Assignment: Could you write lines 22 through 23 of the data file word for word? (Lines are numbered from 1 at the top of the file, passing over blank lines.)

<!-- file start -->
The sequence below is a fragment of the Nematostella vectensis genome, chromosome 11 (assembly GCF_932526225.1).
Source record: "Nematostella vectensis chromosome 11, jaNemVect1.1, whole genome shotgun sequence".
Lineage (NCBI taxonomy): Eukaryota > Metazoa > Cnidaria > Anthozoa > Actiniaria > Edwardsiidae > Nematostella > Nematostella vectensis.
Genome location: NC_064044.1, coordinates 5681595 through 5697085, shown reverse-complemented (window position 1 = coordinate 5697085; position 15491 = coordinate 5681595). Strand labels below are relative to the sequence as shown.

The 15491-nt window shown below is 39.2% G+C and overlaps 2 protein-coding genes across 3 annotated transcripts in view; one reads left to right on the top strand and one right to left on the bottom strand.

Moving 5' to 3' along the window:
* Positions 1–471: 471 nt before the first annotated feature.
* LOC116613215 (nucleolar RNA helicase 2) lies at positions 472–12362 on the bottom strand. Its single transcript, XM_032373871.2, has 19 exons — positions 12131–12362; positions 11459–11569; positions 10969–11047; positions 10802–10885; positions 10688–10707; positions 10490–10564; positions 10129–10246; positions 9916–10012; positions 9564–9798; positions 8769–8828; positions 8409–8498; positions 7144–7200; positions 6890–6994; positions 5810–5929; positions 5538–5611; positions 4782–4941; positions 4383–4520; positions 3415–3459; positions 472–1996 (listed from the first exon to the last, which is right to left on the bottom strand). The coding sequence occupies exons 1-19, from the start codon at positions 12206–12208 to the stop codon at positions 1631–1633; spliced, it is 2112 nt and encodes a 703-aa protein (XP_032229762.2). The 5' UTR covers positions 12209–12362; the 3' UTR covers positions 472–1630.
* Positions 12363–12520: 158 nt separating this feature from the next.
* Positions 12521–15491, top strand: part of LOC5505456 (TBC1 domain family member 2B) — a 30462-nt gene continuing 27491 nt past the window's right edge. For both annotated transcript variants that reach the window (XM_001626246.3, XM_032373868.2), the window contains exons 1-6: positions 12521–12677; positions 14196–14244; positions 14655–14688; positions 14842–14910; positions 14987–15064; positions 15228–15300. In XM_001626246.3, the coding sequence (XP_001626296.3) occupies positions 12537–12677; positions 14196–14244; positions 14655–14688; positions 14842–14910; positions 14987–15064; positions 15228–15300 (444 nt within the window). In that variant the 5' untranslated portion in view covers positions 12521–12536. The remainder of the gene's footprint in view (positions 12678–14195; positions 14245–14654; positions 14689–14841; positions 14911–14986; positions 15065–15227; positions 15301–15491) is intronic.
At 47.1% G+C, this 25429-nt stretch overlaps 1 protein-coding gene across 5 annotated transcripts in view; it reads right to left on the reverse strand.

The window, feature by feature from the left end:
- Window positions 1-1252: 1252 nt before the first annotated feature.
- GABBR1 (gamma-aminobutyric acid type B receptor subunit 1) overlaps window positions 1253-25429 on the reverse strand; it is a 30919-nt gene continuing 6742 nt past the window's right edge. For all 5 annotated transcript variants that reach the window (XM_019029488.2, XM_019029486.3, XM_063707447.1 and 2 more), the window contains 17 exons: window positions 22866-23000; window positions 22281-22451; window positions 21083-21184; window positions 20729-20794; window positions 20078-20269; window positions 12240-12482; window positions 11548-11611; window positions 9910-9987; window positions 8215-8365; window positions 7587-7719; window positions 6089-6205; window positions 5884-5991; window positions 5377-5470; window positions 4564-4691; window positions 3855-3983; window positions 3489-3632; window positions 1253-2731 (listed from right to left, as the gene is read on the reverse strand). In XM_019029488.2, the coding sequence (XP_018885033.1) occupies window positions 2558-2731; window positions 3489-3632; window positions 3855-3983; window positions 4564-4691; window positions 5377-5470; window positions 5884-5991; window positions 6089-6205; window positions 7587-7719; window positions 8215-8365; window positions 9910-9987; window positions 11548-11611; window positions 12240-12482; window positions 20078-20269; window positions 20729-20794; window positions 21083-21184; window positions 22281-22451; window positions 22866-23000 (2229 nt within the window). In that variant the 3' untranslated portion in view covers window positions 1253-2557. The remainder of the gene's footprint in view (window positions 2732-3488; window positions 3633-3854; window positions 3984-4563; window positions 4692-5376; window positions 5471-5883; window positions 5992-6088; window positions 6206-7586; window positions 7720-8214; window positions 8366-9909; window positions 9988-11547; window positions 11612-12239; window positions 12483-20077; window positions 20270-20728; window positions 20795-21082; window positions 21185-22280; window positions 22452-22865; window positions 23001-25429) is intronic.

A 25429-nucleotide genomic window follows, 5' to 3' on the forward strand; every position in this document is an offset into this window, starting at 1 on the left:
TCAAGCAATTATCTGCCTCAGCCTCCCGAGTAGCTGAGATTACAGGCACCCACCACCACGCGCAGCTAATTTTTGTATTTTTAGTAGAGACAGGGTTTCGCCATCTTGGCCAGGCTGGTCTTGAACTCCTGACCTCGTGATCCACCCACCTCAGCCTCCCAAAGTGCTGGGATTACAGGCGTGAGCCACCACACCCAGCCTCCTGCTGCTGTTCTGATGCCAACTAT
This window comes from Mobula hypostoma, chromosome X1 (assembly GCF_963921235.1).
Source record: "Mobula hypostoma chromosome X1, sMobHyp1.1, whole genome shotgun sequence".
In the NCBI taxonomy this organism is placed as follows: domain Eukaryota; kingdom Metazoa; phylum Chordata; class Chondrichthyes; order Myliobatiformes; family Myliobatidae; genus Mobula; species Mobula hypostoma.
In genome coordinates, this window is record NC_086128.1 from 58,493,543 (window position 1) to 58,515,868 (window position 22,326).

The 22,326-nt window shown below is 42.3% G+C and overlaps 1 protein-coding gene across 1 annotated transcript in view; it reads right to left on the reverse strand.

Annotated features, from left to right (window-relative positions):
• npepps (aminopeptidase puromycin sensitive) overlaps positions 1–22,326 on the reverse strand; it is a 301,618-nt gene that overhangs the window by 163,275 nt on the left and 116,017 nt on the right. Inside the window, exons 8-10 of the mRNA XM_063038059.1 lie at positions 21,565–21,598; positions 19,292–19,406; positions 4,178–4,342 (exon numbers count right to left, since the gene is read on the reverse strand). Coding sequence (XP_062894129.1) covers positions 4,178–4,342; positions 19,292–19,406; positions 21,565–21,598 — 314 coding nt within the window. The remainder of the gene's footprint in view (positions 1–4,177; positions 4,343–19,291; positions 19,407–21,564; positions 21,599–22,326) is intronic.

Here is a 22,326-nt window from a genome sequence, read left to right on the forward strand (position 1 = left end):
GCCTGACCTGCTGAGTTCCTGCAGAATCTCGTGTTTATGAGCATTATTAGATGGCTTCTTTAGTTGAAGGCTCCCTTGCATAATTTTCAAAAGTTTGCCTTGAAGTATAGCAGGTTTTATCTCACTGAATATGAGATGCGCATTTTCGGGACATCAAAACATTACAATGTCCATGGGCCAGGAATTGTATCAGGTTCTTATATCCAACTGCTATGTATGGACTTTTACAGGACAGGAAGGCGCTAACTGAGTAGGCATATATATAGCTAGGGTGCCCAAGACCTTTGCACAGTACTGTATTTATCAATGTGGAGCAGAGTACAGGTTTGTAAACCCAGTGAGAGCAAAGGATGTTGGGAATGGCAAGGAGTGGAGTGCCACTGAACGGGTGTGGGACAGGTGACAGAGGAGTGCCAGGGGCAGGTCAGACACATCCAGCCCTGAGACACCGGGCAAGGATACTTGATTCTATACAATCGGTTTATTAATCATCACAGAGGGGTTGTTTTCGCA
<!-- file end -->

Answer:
Annotated features, from left to right (window-relative positions):
• npepps (aminopeptidase puromycin sensitive) overlaps positions 1–22,326 on the reverse strand; it is a 301,618-nt gene that overhangs the window by 163,275 nt on the left and 116,017 nt on the right. Inside the window, exons 8-10 of the mRNA XM_063038059.1 lie at positions 21,565–21,598; positions 19,292–19,406; positions 4,178–4,342 (exon numbers count right to left, since the gene is read on the reverse strand). Coding sequence (XP_062894129.1) covers positions 4,178–4,342; positions 19,292–19,406; positions 21,565–21,598 — 314 coding nt within the window. The remainder of the gene's footprint in view (positions 1–4,177; positions 4,343–19,291; positions 19,407–21,564; positions 21,599–22,326) is intronic.